Other actors, such as civil society organisations, have a key role to play in a multi-stakeholder initiative that promotes social dialogue. They may also be involved in meaningful conversations with actors in the labour market. These can bring perspectives from a more diverse range of stakeholders on needs and policy options. While these discussions might inform processes of social dialogue, they are not equivilent. Social dialogue is qualitatively distinct in that it is premised on democratic principles of interest representation involving a distinct set of actors in labour markets.

Is the Global Deal about promoting a specific model of social dialogue?

The concept of social dialogue is broad, encompassing a variety of different institutional forms and processes. These vary across regions, countries, sectors and over time. The Global Deal does not promote a specific model of social dialogue. The more than 50 commitments that have been made to date are proof that that there is no one-size-fits-all approach to promoting social dialogue. The Global Deal is about sharing experiences and good practices. These may vary greatly within and among countries. A model that works well in one country does not necessarily work in another context. However, there is evidence showing that a well-functioning social dialogue is good for workers, business and societies alike. Read more about this in the first Global Deal Flagship report.

Is the Global Deal about promoting Global Framework Agreements?

Global Deal does not promote any specific form of social dialogue. Some companies that have joined the Global Deal have signed Global Framework agreements, while others have not. There is no requirement to do so. The Global Deal merely promotes social dialogue as a means to address issues in the labour market, including in the context of international migration, trade and supply chains. There are a range of emerging practices. It is up to each of the labour market actor to decide how they would like to enhance social dialogue and sound industrial relations.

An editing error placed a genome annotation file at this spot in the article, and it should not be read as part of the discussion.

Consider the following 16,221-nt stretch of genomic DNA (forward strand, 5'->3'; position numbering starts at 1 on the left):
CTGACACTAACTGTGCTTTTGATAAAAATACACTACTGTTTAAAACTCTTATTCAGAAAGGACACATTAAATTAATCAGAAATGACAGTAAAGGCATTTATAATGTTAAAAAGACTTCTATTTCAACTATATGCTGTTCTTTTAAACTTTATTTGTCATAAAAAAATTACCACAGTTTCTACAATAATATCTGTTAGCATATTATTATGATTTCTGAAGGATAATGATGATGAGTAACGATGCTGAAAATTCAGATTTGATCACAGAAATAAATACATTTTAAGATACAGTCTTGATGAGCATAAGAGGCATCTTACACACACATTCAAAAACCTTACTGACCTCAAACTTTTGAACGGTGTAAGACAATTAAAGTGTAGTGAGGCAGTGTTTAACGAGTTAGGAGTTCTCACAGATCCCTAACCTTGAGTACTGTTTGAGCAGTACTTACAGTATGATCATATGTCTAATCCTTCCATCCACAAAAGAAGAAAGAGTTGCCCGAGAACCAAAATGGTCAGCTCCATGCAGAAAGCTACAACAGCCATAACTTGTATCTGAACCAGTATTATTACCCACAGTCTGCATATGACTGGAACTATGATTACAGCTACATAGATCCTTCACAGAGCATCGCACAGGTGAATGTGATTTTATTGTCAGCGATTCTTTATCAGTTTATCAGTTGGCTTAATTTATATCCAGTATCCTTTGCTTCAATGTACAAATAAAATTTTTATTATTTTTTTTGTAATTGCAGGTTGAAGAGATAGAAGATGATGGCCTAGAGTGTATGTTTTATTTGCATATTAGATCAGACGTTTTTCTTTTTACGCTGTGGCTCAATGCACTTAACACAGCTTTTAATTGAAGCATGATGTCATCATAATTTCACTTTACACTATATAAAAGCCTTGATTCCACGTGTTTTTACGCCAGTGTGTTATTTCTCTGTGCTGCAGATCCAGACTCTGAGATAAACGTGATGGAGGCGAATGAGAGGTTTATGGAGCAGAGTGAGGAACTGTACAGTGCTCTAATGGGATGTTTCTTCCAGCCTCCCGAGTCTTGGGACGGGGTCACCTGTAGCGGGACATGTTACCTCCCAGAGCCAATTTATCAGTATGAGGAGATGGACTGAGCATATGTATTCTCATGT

How does the Global Deal relate to Agenda 2030?

In a broader context, the Global Deal can be an effective tool to help governments, businesses and other stakeholders to deliver on the Sustainable Development Goals (SDGs) – the 17 goals that the members of the United Nations have agreed upon to improve life for future generations in a sustainable manner. The Global Deal is a concrete input to several of the SDGs, especially SDG 8 on decent work and economic growth and SDG 10 on reducing inequality within and among countries. In addition, the Global Deal treats gender equality (SDG 5) as a cross-cutting theme throughout all its areas of activity and the Global Deal represents in and of itself a potent expression of SDG 17 – working in partnership for the goals. Partners in the Global Deal recognise the major role that social dialogue can play in the governance of labour markets and as a tool for rebuilding trust, addressing inequalities and achieving decent work and inclusive growth in line with SDG 8. Furthermore, beyond its primary focus on sound industrial relations and enhanced social dialogue, the Global Deal embodies the type of cross-cutting integrated action necessary to achieve the SDGs and the multi-stakeholder partnerships needed to realize these.

If you have additional questions, do not hesitate to contact the Global Deal support unit at globaldeal@oecd.org